Lyme Disease Symptoms

In summer months, the active woman must think about the possibility of contracting Lyme disease. Constant hiking, mountain-climbing or even just exploring puts her in direct risk of wandering into a tick-infested area, which in turn puts her at risk of contracting Lyme disease.


What Is Lyme Disease?

Lyme disease comes from the bite of an infected deer tick. The bite may look so unassuming that you will either miss it entirely or pass it off as an insect bite. Most people do not know that they have been bitten by a deer tick because they are so small, about the size of a comma.

A tick bite might look harmless, but the bacteria that the tick carries can cause Lyme disease and other tick-borne illnesses. Some experts believe that the tick has to be attached for at least 24 hours to transmit the bacteria to a person who has been bitten. Therefore, it is important to do a tick check as soon as you leave a wooded area and, if you find one, remove it from your skin as soon as possible.

Lyme disease is more common during the summer months, and although it was once thought to be found mostly in the northern United States, cases have been documented in all 50 states.

Symptoms and Progression of Lyme Disease

Once you have contracted Lyme disease, it progresses in 3 stages of symptoms. In the first stage, within two to three weeks after the initial bite, your skin may develop a rash, commonly referred to as a bull's-eye or target rash, due to its shape. The rash will begin as a large red spot that can be either flat or bumpy. It will expand over a couple of days, usually in a circular, or bull's-eye pattern. At this time, the center of the bite will probably clear, although occasionally the rash blisters or scabs in the center. This rash can appear anywhere, and the area can feel warm to the touch, although not painful. The bull's-eye rash only appears in approximately 50 percent of people who contract Lyme disease.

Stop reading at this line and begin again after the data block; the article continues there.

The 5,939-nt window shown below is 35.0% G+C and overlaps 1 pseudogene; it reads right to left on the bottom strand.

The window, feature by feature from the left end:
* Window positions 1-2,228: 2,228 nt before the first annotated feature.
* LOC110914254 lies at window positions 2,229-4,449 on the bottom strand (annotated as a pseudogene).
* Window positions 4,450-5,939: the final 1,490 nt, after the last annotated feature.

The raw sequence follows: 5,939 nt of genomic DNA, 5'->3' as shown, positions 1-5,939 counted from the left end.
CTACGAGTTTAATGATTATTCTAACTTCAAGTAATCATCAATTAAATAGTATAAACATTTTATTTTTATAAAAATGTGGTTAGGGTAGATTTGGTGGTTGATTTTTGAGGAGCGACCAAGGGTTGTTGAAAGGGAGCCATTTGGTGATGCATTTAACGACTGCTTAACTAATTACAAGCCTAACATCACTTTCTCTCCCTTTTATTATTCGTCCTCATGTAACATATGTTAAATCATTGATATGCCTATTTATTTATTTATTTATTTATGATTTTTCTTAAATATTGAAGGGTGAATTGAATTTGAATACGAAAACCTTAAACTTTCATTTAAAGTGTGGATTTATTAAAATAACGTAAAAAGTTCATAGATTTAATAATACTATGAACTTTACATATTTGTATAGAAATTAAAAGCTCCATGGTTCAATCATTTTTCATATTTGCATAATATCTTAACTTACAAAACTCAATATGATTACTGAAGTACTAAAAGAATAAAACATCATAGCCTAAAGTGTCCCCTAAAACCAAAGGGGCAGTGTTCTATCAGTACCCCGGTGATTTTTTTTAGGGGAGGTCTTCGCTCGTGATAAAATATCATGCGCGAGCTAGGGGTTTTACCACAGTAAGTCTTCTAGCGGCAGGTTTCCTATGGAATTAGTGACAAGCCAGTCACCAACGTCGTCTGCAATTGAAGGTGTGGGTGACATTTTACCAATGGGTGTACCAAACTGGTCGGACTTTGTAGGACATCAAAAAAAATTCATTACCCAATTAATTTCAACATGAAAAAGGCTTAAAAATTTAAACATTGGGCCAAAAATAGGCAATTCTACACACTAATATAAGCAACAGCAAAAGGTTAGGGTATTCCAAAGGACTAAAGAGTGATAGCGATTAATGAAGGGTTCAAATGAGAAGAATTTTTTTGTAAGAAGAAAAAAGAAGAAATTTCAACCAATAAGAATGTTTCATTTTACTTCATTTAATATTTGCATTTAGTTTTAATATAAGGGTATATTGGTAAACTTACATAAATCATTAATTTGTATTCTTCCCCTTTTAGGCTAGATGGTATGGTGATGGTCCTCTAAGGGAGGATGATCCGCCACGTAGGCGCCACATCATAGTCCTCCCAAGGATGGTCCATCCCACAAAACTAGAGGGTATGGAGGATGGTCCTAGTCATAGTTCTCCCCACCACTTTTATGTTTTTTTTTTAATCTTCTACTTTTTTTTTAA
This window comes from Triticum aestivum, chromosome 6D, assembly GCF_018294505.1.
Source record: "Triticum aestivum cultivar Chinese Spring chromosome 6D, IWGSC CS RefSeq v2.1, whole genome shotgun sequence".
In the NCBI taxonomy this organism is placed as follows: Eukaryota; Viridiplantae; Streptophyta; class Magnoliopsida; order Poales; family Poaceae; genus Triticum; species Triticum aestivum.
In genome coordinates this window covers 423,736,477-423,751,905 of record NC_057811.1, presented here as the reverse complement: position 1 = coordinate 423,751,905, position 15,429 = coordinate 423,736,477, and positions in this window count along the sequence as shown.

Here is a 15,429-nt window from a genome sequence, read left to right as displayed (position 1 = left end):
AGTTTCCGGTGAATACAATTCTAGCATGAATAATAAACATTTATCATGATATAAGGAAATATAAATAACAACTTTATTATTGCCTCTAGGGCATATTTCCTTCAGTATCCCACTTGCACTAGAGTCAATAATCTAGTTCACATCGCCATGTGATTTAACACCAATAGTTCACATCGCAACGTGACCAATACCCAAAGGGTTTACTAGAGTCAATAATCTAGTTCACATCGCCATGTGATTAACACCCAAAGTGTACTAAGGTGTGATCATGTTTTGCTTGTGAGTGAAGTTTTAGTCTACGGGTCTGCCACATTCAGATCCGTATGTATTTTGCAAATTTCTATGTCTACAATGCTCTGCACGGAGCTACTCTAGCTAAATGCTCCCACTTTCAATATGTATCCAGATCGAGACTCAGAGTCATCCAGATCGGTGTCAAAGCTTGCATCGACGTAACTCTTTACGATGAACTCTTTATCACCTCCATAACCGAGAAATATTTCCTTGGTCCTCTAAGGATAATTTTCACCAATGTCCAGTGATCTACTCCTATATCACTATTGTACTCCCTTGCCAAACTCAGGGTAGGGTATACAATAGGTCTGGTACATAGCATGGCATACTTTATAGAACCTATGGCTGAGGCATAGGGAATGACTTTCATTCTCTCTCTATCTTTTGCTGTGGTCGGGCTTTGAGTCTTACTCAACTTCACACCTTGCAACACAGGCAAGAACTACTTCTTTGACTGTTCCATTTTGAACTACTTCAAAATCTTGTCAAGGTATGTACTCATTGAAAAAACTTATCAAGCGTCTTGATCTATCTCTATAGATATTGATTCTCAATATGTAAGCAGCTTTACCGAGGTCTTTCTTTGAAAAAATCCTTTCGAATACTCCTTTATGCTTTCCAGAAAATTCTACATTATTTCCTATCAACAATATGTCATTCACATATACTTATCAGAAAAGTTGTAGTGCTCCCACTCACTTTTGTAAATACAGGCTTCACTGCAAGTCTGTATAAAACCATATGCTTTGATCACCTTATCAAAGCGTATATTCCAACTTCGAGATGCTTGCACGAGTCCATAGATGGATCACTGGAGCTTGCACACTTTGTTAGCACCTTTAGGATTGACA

Flu symptoms may accompany this rash, as well. The rash should fade after a couple of weeks, with or without treatment. You should go to your primary physician immediately if you have had a deer tick attached to you and are having symptoms, as waiting for or putting off treatment can cause years of moderate to severe symptoms, and some, although rarely, could be life threatening.

Stage two of the disease can lead to devastating symptoms. Symptoms usually affect the nervous system and can include meningitis (inflammation of the brain lining and spinal cord), encephalitis (inflammation of the brain) and cranial neuritis (inflammation of the cranial nerves). About 8 percent of patients in this stage can also display problems with the heart. It is also common to see joint problems during this stage, though these will fade as the disease wanes.

Stage three of Lyme disease occurs anywhere from a few weeks to two years after initial contraction. Arthritis is the main problem in this stage, affecting patients in both temporary episodes and/or continuously. Symptoms can include numbness in extremities, trouble with concentration, weakness and depression.

Lyme disease is diagnosed through a conclusive examination and/or a blood test. Antibiotics are available to combat the disease, although if the patient has reached stage 2 or 3, further medical attention will be needed.

Diagnosing, Treating and Preventing Lyme Disease

The best way to combat Lyme disease is through prevention. Knowing what causes this disease and practicing countermeasures can drastically reduce its spread.

When hiking, spray on tick repellent, tuck your pants into your shoes and cover as much of your skin as possible. If you do get bitten by a tick, remove it as soon as possible and clean the area as thoroughly as possible. If you take the necessary countermeasures, the risk of contracting Lyme disease will be very very low.

One of the scary things about Lyme disease is that many who contract it get bitten in their own backyards, and because the deer tick is so small, it can become engorged and fall off before a person knows they have been bitten. Thus, it's important to check for tick bites and to pay attention to changes in your health.

Symptoms can be so vague that they are passed off as a virus and treatment is delayed, resulting in debilitating symptoms. Lyme disease is called "the great mimicker" because so many illnesses have the same symptoms, and often Lyme disease is missed. Be vigilant, and see your doctor at the first sign of infection. Be sure to let him or her know that Lyme disease is a possibility.